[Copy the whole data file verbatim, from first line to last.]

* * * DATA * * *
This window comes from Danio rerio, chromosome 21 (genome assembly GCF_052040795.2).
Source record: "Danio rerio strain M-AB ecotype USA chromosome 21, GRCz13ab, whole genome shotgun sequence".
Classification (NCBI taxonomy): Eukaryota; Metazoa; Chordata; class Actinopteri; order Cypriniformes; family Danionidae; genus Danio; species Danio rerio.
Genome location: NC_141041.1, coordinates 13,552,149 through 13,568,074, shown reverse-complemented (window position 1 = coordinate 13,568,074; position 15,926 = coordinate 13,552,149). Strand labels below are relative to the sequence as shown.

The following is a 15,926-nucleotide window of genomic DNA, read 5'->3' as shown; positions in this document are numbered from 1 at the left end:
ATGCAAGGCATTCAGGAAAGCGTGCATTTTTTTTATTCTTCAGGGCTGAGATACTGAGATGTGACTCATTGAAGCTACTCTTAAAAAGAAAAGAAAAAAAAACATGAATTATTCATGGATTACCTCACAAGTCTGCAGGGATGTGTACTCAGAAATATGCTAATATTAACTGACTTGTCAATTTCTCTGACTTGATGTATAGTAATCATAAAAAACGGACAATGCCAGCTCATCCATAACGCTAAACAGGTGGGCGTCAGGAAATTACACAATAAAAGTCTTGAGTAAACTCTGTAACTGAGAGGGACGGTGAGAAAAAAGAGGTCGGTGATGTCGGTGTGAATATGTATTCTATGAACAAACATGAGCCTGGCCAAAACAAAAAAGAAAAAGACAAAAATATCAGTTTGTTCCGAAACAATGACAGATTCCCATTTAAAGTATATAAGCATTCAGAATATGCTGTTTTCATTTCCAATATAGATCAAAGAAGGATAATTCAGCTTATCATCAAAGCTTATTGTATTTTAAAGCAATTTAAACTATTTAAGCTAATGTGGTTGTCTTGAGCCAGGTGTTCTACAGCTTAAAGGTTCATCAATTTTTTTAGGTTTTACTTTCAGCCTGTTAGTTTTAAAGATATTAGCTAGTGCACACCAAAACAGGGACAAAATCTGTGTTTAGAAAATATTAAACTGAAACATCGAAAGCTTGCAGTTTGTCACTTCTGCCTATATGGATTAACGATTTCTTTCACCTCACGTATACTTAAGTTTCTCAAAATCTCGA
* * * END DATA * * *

This window comes from Danio rerio, chromosome 21 (genome assembly GCF_052040795.2).
Source record: "Danio rerio strain M-AB ecotype USA chromosome 21, GRCz13ab, whole genome shotgun sequence".
Classification (NCBI taxonomy): Eukaryota; Metazoa; Chordata; class Actinopteri; order Cypriniformes; family Danionidae; genus Danio; species Danio rerio.
Genome location: NC_141041.1, coordinates 13,552,149 through 13,568,074, shown reverse-complemented (window position 1 = coordinate 13,568,074; position 15,926 = coordinate 13,552,149). Strand labels below are relative to the sequence as shown.

The following is a 15,926-nucleotide window of genomic DNA, read 5'->3' as shown; positions in this document are numbered from 1 at the left end:
ATGCAAGGCATTCAGGAAAGCGTGCATTTTTTTTATTCTTCAGGGCTGAGATACTGAGATGTGACTCATTGAAGCTACTCTTAAAAAGAAAAGAAAAAAAAACATGAATTATTCATGGATTACCTCACAAGTCTGCAGGGATGTGTACTCAGAAATATGCTAATATTAACTGACTTGTCAATTTCTCTGACTTGATGTATAGTAATCATAAAAAACGGACAATGCCAGCTCATCCATAACGCTAAACAGGTGGGCGTCAGGAAATTACACAATAAAAGTCTTGAGTAAACTCTGTAACTGAGAGGGACGGTGAGAAAAAAGAGGTCGGTGATGTCGGTGTGAATATGTATTCTATGAACAAACATGAGCCTGGCCAAAACAAAAAAGAAAAAGACAAAAATATCAGTTTGTTCCGAAACAATGACAGATTCCCATTTAAAGTATATAAGCATTCAGAATATGCTGTTTTCATTTCCAATATAGATCAAAGAAGGATAATTCAGCTTATCATCAAAGCTTATTGTATTTTAAAGCAATTTAAACTATTTAAGCTAATGTGGTTGTCTTGAGCCAGGTGTTCTACAGCTTAAAGGTTCATCAATTTTTTTAGGTTTTACTTTCAGCCTGTTAGTTTTAAAGATATTAGCTAGTGCACACCAAAACAGGGACAAAATCTGTGTTTAGAAAATATTAAACTGAAACATCGAAAGCTTGCAGTTTGTCACTTCTGCCTATATGGATTAACGATTTCTTTCACCTCACGTATACTTAAGTTTCTCAAAATCTCGA